When Google announced that it would be pulling Huawei’s Android license a couple of months ago, reports immediately began sprouting that the Chinese firm would be developing its own operating system for future devices.

So much so that it was reportedly being called Hongmeng, after Huawei copyrighted a few different name options.

Since then Huawei has confirmed that it is working on an operating system, but it looks like the firm is still deciding whether it will officially launch it for smartphones, especially given the fact that Google can once again sell services to the Chinese company.

According to a report from state-owned site Xinhua, the firm’s SVP Catherine Chen told reporters at an event in Brussels that the Hongmeng operating system is not designed as a replacement for Android.

“She said the recently-trademarked Hongmeng is for industrial use and actually has been in development long before the current discussions around finding an alternative to Android,” adds the site.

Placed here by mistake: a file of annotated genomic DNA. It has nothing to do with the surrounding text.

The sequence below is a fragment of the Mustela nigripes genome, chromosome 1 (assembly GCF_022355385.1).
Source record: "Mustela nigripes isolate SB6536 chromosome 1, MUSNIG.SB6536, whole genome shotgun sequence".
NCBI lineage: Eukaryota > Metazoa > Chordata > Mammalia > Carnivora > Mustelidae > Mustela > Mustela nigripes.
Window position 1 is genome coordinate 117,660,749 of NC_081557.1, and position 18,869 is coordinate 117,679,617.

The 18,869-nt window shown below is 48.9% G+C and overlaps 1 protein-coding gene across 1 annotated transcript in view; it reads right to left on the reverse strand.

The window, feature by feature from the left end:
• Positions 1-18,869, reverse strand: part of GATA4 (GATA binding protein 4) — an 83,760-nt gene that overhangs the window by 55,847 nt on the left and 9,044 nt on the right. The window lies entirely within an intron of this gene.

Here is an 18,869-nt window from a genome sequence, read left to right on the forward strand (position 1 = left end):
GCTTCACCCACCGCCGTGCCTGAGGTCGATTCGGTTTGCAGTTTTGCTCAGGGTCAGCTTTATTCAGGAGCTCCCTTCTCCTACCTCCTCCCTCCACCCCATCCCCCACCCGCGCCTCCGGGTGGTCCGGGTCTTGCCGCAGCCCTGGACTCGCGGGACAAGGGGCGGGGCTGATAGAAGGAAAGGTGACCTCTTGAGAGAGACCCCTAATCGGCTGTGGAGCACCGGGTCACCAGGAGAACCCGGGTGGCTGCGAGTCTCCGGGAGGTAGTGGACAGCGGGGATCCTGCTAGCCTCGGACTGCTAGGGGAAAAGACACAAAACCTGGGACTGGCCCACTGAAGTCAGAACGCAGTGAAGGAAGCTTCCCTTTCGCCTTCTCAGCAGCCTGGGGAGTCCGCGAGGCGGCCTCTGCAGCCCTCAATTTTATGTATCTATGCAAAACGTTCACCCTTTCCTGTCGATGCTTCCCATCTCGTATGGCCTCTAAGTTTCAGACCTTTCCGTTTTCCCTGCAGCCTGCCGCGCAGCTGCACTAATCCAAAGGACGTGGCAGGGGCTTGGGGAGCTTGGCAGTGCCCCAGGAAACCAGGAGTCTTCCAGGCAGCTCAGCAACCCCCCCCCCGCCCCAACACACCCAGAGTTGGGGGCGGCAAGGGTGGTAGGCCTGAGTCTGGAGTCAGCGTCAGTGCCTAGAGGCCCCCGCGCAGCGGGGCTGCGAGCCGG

As The Verge points out, earlier reports suggest Hongmeng may be used for low-latency IoT devices, which is a possibility given the firm’s 5G hardware ambitions, but would certainly be a pivot from what the rumour mill has been churning out of late.

Consumer CEO Richard Yu has also noted that Huawei would be ready to use Android alternatives earlier this year. Adding credence to that is our own interactions with Huawei executives, with a “plan B” being worked on in the event that the 90-day deadline laid out by Google in May.

In all likelihood Chen simply stated that Hongmeng would not replace Android as the company and Google are once again allowed to trade with one another.

The question still remains, however, as to when Huawei decides to make the jump to its own mobile operating system, which we think is still in the offing.